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Endocrine Abstracts (2008) 16 P406

La Paz Universitary Hospital, Madrid, Spain.

Background: Acromegaly, a chronic disease caused by excess secretion of growth hormone (GH), has been known to reduce patients life expectancy. This increase in morbility and mortality is not only due to cardiovascular, respiratory or cerebrovascular disorders, but also to an increased risk for cancer.

Subjects and methods: The aim of this study was to describe the associated malignant diseases among our fifty acromegalic patients. Clinical features of these patients (age, gender, smoking status, Diabetes and Hypertension prevalence) were recorded, as well as relevant details concerning acromegaly (ethiology, mean age of diagnosis, therapy and metabolic control of disease). The associated neoplasm and its relation with the onset of acromegaly was also analysed.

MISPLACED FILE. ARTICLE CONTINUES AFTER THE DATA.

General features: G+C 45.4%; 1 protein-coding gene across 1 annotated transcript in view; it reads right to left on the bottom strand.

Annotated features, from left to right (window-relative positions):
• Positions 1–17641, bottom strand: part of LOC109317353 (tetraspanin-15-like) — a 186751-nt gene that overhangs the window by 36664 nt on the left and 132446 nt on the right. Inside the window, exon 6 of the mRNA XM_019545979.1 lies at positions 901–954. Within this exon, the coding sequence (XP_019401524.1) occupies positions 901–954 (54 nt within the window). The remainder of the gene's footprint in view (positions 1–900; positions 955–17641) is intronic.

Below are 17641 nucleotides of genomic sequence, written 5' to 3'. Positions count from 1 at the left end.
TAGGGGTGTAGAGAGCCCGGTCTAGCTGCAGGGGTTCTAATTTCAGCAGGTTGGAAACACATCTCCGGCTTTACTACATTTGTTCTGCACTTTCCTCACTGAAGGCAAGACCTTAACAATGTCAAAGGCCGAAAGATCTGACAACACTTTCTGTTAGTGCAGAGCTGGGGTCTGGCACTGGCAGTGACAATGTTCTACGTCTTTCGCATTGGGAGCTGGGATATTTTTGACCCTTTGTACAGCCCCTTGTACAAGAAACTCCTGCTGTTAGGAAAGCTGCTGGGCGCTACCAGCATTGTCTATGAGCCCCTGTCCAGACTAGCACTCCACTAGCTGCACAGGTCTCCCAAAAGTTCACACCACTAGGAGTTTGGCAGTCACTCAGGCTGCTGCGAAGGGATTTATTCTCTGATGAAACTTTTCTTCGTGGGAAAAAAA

Results: Seven (3 men, 4 women; mean age: 67±12.5 year) of a total of fifty patients with acromegaly (19 men, 31 women; mean age: 56.2±16.4 year) had a malignant disease. None of the seven were active smokers, two suffered from diabetes and four from HTA. Their mean age diagnosis of acromegaly was 62.3±12.8 year with a mean duration of acromegalic disease of 4.6±4.7 year. They had been treated with transsphenoidal surgery for their GH secreting pituitary macroadenoma and active acromegaly was found on 6 of them. Colorectal, breast and thyroid carcinoma were each observed on two different patients whereas prostatic carcinoma was recorded on one. These diseases appeared before acromegaly in five patients and during its follow-up on two.

Conclusions: In our acromegalic series, 14% have a second malignant disease with a higher prevalence of colorectal, breast and thyroid neoplasm. The first two agree with what has been reported in literature, whereas the association between thyroid carcinoma and acromegaly is still to be discussed. Large-scale studies are needed to draw conclusions relating to cancer risk.

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